On Wednesday the nine winners of the 2018 Dan David Prize were announced. The prize is awarded to researchers for extraordinary achievement and contribution to humanity. The prize is divided among three categories – Past, Present and Future, with winners receiving $1 million. This is the 18th year the prize has been given out.
In the Past category, for “fields that expand knowledge of former times,” the laureates are scholars of the history of science. In the Present category, which “recognizes achievements that shape and enrich society today,” the winners are researchers in bioethics, and in the Future category, which “focuses on breakthroughs that hold great promise for improvement of our world,” the prize was given to researchers in personalized medicine.
Among the prizewinners are Professor Mary-Claire King, who discovered the mutation in the BRCA1 gene that predicts a heightened risk for breast and ovarian cancer; Professor Bert Vogelstein, for research that paved the way for targeted therapy for cancer patients; and Professor Evelyn Fox Keller, a physicist, for her work on gender and science.
One laureate in the Past category is Professor Lorraine Daston, executive director of Berlin’s Max Planck Institute for the History of Science. The prize committee praised her research for skillfully illuminating the dramatic shift over the last centuries in the understanding of supposedly universal concepts.
The two other winners in this category are Professor Simon Schaffer of the University of Cambridge for his work on material practices used in the history of empirical science and mathematics, and Keller of MIT, for her pioneering work in the field of gender and science “that has revolutionized our view of the history of science.”
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Keller’s’ current work focuses on the history and philosophy of modern biology, gender and science. The prize committee cited her insights on the relationship between feminism and science, and for her work that shows how the economics of gender has shaped thinking about genetics and ecology, and for illuminating the historic role of language in science, particularly in genetics and molecular biology.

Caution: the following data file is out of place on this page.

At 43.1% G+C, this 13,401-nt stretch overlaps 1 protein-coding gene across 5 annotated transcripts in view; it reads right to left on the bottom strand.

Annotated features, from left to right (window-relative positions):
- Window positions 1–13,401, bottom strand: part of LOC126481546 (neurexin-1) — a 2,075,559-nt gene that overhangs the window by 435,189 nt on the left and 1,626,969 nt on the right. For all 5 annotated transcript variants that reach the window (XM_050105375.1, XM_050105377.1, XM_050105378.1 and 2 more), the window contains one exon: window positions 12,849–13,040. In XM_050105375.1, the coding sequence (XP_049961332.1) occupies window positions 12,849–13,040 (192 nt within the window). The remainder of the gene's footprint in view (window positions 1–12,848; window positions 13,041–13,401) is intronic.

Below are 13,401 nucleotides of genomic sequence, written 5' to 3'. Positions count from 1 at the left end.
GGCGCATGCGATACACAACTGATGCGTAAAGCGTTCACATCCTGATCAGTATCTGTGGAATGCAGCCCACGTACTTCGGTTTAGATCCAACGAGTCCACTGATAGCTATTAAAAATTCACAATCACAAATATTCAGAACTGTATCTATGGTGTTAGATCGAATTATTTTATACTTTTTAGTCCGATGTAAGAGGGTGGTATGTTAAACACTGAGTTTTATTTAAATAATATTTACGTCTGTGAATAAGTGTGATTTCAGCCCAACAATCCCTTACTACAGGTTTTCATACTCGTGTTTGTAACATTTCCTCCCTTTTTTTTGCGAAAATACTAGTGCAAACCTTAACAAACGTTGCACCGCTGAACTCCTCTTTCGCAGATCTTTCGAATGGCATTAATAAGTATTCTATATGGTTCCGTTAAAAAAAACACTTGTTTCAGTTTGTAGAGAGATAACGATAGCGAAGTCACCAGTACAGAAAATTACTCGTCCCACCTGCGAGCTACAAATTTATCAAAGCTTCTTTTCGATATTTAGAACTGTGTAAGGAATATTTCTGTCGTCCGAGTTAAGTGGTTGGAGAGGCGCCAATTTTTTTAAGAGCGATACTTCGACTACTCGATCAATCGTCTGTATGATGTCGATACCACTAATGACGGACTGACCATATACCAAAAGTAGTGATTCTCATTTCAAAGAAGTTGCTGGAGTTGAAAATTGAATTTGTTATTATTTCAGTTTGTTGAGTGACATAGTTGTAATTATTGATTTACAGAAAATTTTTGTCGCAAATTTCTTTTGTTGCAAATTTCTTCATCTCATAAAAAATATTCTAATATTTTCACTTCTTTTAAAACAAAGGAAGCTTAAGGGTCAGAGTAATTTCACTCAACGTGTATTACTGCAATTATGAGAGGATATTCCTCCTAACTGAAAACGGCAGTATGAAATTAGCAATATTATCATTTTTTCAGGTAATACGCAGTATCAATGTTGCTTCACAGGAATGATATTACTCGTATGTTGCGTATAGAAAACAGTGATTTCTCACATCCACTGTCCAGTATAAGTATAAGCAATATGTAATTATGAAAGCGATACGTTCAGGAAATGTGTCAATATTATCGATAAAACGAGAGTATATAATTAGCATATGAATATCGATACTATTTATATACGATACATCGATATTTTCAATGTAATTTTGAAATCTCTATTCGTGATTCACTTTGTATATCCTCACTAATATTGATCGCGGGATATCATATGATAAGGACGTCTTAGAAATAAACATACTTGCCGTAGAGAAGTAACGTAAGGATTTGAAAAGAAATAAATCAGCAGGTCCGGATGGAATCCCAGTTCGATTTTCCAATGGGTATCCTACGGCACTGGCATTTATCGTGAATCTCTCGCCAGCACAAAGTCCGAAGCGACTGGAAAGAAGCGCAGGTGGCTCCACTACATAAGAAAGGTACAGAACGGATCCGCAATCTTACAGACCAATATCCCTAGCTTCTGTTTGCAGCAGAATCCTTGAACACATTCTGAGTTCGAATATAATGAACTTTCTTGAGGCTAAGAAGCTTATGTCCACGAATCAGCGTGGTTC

In the Present category, Professor Jonathan Glover of Kings College in Britain won for his contributions to the field of bioethics and for his research on human nature and psychiatric issues. The other winners in this category are Professor Ezekiel Emanuel of the University of Pennsylvania, an oncologist and bioethicist, and philosopher Baroness Mary Warnock, for her investigations of the practical ethical aspects of biology and medicine.
The winners in the Future category are King of the University of Washington, for being a leader in the field of medical ethics and for her significant contributions to the study of the molecular basis of different types of cancer; Vogelstein of Johns Hopkins University for his contributions to the understanding of the genetics and genomics of cancer; and Professor Carlo Croce of Ohio State University for his pioneering work in the discovery of the genes responsible for different types of leukemia and lymphoma that has helped pave the way for new targeted cancer therapies.
The prize was founded by businessman and philanthropist Dan David, who died in 2011. One-tenth of the prize money is given to 20 young post-graduate researchers. This year’s winners were announced by Professor Joseph Klafter, chair of the Dan David Prize Board, and former Tel Aviv University President Itamar Rabinovich, chair of the Dan David Foundation.